There’s some wobbly reporting going on today, with yet another study claiming to demonstrate a link between a young person’s viewing violence, and being more tolerant of violence. Which is discussed as being about videogames. Which is a peculiar way of viewing a study that shows images from films to 22 teenagers, and demonstrates that as the clips progress their brain reacts less intensely, and not surprising since the study’s authors also make the same wild leap. However, it’s still an entry into the argument about whether violent images beget violence.
The study – “Fronto-parietal regulation of media violence exposure in adolescents: a multi-method study” – published in the Social Cognitive & Affective Neuroscience journal (one with a relatively low impact factor), has almost nothing to do with videogames. The teenagers were not monitored either playing nor viewing others playing videogames. Despite this, the BBC includes a picture of a PS2 controller, apropos of absolutely nothing in the story. But of course it’s easy to make the link.
Don’t misunderstand – this isn’t my mad tirade because someone dares question precious gaming. If there is a demonstrable link between playing violent videogames and increased levels of violence in players, then I think it would be extremely important to expose and discuss. Because it would be directly affecting us, and in turn, the way we raise our children. But we need to base this in evidence, and not wild speculation. Which seems to be at the core of how this study is being reported by its author.
This particular study includes some remarkable claims. In this study teenagers were shown a series of clips from violent “videos”, and asked to rate their response to them, at the same time as having their brain’s response measured. This demonstrated that as the clips progressed, they reacted less. Dr Jordan Grafman says,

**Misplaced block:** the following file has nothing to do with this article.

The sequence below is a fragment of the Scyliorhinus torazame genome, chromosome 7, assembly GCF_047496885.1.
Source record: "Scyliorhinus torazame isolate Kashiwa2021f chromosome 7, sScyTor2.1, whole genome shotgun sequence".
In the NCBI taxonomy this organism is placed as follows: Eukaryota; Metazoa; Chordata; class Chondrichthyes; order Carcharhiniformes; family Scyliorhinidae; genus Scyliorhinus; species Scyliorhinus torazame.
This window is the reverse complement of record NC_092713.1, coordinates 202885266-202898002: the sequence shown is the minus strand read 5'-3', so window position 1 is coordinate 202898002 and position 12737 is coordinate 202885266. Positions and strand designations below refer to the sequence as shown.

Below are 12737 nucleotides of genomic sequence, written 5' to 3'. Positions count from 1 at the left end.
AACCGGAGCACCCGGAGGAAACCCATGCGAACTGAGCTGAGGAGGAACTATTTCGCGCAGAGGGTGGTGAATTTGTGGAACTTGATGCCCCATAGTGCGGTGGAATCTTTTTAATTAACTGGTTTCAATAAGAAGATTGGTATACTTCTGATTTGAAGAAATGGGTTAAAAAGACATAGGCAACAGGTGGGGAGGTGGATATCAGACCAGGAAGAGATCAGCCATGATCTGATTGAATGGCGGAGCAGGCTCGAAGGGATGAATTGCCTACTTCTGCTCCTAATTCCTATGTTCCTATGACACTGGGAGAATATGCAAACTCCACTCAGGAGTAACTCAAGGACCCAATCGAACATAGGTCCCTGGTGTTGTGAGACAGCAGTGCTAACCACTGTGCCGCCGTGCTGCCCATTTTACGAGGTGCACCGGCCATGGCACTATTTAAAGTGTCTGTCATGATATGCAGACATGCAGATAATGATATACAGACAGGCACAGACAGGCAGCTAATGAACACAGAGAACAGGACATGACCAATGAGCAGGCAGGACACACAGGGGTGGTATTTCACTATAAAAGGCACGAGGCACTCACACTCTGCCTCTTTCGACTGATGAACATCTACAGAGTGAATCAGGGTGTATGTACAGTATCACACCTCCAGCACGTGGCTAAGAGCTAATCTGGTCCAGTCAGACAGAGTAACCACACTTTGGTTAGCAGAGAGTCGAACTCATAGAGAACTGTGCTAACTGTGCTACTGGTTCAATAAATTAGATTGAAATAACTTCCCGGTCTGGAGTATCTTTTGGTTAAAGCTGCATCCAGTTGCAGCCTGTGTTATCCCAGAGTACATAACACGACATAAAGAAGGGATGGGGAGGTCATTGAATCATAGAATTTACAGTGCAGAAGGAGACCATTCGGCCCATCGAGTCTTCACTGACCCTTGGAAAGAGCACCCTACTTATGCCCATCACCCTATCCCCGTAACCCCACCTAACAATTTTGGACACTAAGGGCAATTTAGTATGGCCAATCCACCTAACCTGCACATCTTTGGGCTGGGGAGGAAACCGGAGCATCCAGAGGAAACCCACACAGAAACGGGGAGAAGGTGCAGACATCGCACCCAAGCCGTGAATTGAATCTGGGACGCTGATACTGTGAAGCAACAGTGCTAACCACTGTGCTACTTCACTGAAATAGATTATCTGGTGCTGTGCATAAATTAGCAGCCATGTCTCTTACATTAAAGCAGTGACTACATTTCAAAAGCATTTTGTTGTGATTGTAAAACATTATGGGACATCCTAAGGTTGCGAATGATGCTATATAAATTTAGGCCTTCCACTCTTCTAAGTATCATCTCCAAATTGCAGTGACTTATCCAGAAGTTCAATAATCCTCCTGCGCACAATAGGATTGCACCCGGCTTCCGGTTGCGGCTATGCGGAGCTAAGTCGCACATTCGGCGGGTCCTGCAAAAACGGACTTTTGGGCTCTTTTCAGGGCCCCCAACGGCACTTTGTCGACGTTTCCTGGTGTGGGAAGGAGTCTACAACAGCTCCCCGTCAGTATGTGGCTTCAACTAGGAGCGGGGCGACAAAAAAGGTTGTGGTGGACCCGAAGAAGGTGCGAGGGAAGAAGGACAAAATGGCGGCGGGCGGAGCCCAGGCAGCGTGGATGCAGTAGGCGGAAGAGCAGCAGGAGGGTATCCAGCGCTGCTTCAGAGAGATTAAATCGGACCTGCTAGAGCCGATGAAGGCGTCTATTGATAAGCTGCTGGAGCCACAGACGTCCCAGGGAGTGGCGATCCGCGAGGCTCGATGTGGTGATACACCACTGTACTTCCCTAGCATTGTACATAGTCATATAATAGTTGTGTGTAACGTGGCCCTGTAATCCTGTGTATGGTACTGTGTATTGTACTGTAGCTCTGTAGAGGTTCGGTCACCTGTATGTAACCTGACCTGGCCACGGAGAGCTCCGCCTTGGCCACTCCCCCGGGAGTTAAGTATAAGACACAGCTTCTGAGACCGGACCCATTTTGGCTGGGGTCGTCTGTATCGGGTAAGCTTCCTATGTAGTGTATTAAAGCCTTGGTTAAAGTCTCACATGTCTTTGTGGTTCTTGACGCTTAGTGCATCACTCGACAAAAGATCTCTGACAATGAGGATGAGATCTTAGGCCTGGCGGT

“The implications of this include the idea that continued exposure to violent videos will make an adolescent less sensitive to violence, more accepting of violence, and more likely to commit aggressive acts since the emotional component associated with aggression is reduced and normally acts as a brake on aggressive behaviour.”
It’s this final element, the “more likely to commit aggressive acts”, that the study makes absolutely no attempt to investigate, rather stating it with links to other papers, and then stating it as a conclusion.
There’s an interesting confusion of studies regarding violence in media and resulting violence in real life. The main proponent for this is a book by Craig A. Anderson, Douglas A. Gentile, and Katherine E. Buckley, called Violent Video Game Effects on Children and Adolescents (pdf). It purports to demonstrate a link between increased aggression and playing violent games. But of course there have been other studies that contradict this entirely, demonstrating only that violent adolescents are more drawn toward playing violent games.
The abstract for the new paper reads: